By Anna Lisa Gross
One sentence from the Gospels is used to justify poverty–but is that what Jesus meant in the story of the woman anointing him? About 20 Brethren and non-Brethren spent 10 weeks studying scripture and the book Always With Us? What Jesus Really Said about the Poor by Liz Theoharis, exploring Jesus’ context, and what position Jesus held in his own society. (Spoiler: he was poor.)
This group of ministers and laypeople learned about the Jubilee Code laid out in Deuteronomy, and considered what it would look like to follow Jubilee Economics today.
A quote from Martin Luther King Jr. guided this study: “A true revolution of values will soon cause us to question the fairness and justice of many of our past and present policies. On the one hand we are called to play the good Samaritan on life’s roadside; but that will be only an initial act. One day we must come to see that the whole Jericho road must be transformed so that men and women will not be constantly beaten and robbed as they make their journey on life’s highway. True compassion is more than flinging a coin to a beggar…. It comes to see that an edifice which produces beggars needs restructuring.”
What opportunities do we have to transform the “Jericho road” in our own communities?
Many participants report the study gave them a clear sense of the need for transformational structural change, rather than solely participating in charity efforts. The book study included set-aside weeks for Action Groups, assigned regionally, for participants from Indiana, Illinois, Virginia, Pennsylvania, and Kenya. Most participants learned about the book study through the Poor People’s Campaign and/or On Earth Peace. The study was led by Heidi Gross of First Church of the Brethren, Chicago, Ill.; Bev Eikenberry of Manchester Church of the Brethren, North Manchester, Ind.; and Anna Lisa Gross of Beacon Heights Church of the Brethren, Fort Wayne, Ind.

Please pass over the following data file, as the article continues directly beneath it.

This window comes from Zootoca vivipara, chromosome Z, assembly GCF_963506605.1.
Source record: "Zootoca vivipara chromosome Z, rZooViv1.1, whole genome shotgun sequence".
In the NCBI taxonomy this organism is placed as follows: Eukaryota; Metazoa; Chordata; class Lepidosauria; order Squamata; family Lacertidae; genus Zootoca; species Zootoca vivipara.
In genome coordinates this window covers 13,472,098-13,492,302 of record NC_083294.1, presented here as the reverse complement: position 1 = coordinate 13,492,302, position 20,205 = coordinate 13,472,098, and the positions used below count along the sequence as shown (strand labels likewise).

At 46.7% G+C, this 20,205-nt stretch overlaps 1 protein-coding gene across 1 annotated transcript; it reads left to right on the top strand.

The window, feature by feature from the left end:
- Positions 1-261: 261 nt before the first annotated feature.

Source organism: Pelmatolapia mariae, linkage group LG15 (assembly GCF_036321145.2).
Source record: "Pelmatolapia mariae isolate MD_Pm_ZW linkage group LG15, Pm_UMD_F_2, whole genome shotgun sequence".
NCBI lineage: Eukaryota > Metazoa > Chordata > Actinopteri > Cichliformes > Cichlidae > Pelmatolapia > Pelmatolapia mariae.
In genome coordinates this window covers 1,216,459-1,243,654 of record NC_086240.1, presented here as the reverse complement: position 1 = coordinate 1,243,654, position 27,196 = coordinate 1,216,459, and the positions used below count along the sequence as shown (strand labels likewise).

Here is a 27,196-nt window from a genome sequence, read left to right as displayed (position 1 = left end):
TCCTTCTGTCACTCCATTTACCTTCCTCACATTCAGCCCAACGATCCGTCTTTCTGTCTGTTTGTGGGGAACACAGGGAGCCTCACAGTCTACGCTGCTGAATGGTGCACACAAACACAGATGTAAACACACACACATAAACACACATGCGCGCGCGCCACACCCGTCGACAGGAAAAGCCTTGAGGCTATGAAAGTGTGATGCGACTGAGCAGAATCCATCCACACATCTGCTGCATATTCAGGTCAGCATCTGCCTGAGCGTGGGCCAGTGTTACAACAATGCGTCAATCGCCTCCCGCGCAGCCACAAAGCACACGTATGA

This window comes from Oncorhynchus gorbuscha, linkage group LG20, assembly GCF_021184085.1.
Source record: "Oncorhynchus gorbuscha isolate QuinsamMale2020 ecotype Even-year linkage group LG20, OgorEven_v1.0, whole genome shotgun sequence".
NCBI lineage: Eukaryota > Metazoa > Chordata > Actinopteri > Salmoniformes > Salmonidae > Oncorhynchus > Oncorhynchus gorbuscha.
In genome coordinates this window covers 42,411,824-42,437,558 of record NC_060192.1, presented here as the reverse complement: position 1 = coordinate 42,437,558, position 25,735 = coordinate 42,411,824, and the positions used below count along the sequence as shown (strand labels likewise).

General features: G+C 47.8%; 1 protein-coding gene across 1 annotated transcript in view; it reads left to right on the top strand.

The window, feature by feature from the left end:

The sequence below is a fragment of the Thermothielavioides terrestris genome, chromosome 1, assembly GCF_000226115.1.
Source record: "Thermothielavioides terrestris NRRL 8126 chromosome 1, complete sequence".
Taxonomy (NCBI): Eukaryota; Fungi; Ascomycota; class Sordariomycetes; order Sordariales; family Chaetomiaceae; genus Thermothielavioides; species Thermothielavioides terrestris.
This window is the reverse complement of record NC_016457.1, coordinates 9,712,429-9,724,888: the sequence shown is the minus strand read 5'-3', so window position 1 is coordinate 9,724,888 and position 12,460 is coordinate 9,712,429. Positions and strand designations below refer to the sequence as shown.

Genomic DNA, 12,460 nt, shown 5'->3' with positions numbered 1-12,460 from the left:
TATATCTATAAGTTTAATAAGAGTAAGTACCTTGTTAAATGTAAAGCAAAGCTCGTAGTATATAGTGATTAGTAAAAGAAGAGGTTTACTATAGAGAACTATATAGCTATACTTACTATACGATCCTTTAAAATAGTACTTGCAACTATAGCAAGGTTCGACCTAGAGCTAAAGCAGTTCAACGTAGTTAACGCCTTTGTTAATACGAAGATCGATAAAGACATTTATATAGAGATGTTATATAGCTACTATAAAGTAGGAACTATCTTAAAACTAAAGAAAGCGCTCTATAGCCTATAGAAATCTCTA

These participants appreciated that Zoom technology made the study possible, and enjoyed exploring polls, breakout rooms, and “chat waterfalls.” The group often meditated on the image of Jesus sleeping on a park bench (a statue that has appeared in more than 20 cities throughout the world). The group hopes, prays, and intends to be part of bringing about what Jesus preached–an end to poverty. Then, those sleeping on park benches will do so by choice, not by necessity!
–– Anna Lisa Gross is a pastor at Beacon Heights Church of the Brethren in Fort Wayne, Ind.
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